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Domestic Help and the Pandemic


“Borrowing money for my brother’s online classes was a struggle, besides putting two

square meals on the table”, said Virendra, 28, with a family four, working as domestic

help in Indira Nagar, Lucknow. Adding to this, Reenawati said, “my husband lost his job

as an autorickshaw puller, and started drinking. I had to move in with my mother with

my ten-year old daughter, when things got worse.” Both Virendra and Reenwati are hail

from Bihar, and have been in Lucknow for a decade now.

Pandemic put the informal sector in a havoc – rising unemployment dropout rates. 1

Online education exposed India’s rising digital divide 2 . Such kind of helplessness

translates into self-esteem, suicidal tendencies, substance abuse and other mental

health problems.

“Since the commencement of the online class, I have been dealing with issues such as

internet access and lack of laptop. This has affected my academic engagement and I am

unable to make assignment submissions. Inability to keep pace with the curriculum has

affected me mentally and physically. I am facing severe anxiety issues, which has

resulted in weight loss”, said Raju, 26. Raju took a deferment from his MBA program at

a local university in Lucknow. Raju was a part-time student, and, at times, took over his

mom’s work as a domestic worker.

Migrating back to villages was an unprecedented move. It showed the faith of the

vulnerable in the institutions, and consequently their sheer desperation to reach back

home. “I travelled back on foot from Arwal, Bihar, to Mirzapur, UP”, said Munnilal, 48.

When asked why he did so, he said, “reassurance from the government to look after

them came only after the migration back on the foot had started. We did not trust to be

included in the schemes and ration programs. We wanted to go back to our family.”

There’s a concrete reasoning behind Munnilal’s explanation. India’s census survey

recognizes a someone a ‘residence’ only after they have lived at the place for six months

at a stretch, thus it misses out on all the short-term migrants 3 .

“We slept on half a roti, and a glass of water every night for the initial two months,”

recalled Reenawati when asked about how she survived the initial months without her

husband, and no job. Her dues were not cleared for quite a while, and posed a problem

at home. Reenawati is not alone here, a lot of domestic workers weren’t compensated 4 .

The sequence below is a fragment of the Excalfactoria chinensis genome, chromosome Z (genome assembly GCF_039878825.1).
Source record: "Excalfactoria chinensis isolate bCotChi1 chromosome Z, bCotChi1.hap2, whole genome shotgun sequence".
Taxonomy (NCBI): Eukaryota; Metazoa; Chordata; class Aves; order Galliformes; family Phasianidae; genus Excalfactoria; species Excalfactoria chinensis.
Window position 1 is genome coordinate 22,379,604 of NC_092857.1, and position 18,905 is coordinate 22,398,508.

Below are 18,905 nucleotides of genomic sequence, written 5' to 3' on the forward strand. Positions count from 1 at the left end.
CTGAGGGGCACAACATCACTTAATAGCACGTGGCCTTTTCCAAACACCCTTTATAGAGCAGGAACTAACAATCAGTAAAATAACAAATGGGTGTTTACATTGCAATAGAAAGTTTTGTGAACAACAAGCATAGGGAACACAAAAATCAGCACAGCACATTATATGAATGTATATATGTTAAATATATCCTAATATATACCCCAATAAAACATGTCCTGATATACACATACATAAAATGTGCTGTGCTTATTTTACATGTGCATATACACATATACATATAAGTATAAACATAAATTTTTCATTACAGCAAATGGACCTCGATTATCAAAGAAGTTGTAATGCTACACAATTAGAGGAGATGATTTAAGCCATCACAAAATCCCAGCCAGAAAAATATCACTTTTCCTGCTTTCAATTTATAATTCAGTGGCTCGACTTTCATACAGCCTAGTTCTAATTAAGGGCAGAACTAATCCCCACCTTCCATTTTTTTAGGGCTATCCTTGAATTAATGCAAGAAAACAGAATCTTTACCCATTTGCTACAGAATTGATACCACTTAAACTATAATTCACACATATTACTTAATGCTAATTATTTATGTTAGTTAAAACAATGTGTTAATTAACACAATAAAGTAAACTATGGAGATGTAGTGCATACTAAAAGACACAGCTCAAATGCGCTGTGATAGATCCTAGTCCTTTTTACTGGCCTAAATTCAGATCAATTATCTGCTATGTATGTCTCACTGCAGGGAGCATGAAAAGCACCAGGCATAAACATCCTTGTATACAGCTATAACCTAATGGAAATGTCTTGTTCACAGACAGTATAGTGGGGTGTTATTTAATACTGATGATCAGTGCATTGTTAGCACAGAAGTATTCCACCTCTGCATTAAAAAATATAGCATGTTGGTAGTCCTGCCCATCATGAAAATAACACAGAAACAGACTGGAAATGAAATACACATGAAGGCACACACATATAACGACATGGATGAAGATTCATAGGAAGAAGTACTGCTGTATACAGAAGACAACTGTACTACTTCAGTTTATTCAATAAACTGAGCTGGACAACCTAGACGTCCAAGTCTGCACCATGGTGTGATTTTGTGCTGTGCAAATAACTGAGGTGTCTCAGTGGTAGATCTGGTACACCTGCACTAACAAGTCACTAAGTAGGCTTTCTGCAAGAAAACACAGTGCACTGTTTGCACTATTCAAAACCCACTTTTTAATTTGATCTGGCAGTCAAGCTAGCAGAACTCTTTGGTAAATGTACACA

One would argue that government’s ‘one nation one ration’ scheme could have helped,

but a report marked around 50% exclusion of the needy 5 .

The pandemic only highlighted the irregularities in the informal sector. It showed us the

loopholes, and how a calamity can push the vulnerable over the edge. It has also

highlighted that India position, that despite being a leading economy, cannot feed its

own people 6 .


Reference


1 G Krishnakumar, ‘Pandemic hit domestic workers hard: study’ (The Hindu, 2021),

https://www.thehindu.com/news/national/kerala/pandemic-hit-domestic-workers-hard-

study/article35030604.ece, accessed, 28 th Nov, 2021

2 Mitali Nikore, ‘India’s gendered digital divide: How the absence of digital access is leaving women behind’ (The

ORF, 22 nd Aug 2021), https://www.orfonline.org/expert-speak/indias-gendered-digital-divide/, accessed 28 th Nov,

2021

3 Rukmini S, ‘Why India’s migrants walked back home’, (Mint, 28 th May 2021),

https://www.livemint.com/news/india/why-india-migrants-walked-back-home-11590564390171.html, accessed

28 th Nov, 2021

4 ‘60% domestic workers not paid in lockdown, faced poverty, debt: Report’, (Business Standard, 8 th Sep, 2021)

https://www.downtoearth.org.in/news/governance/free-foodgrain-until-diwali-what-about-migrants-those-

without-ration-cards--77328, accessed 28 th Nov, 2021.

5 Shagun Kapil, ‘Food grain until Diwali, What about those migrants without ration card?’, (Down To Earth, 8 th June,

2021), https://www.downtoearth.org.in/news/governance/free-foodgrain-until-diwali-what-about-migrants-

those-without-ration-cards--77328, accessed 28 th Nov, 2021.

6 Jagriti Chandra, ‘Global Hunger Index ranks India at 101 out of 116 countries’, (The Hindu, 14 th Oct, 2021),

https://www.thehindu.com/news/national/global-hunger-index-ranks-india-at-101-out-of-116-

countries/article36998777.ece, accessed 28 th Nov, 2021.



About The Authors,

Ria Ghelani and Shivam Kumar Mishra, pursuing law at NMIMS and

University of Lucknow respectively, are passionate about the complexity and the

dynamics of gender inequality, and how they unfold in every aspect of our daily life.

Research intern,

The Stambh Organisation,India

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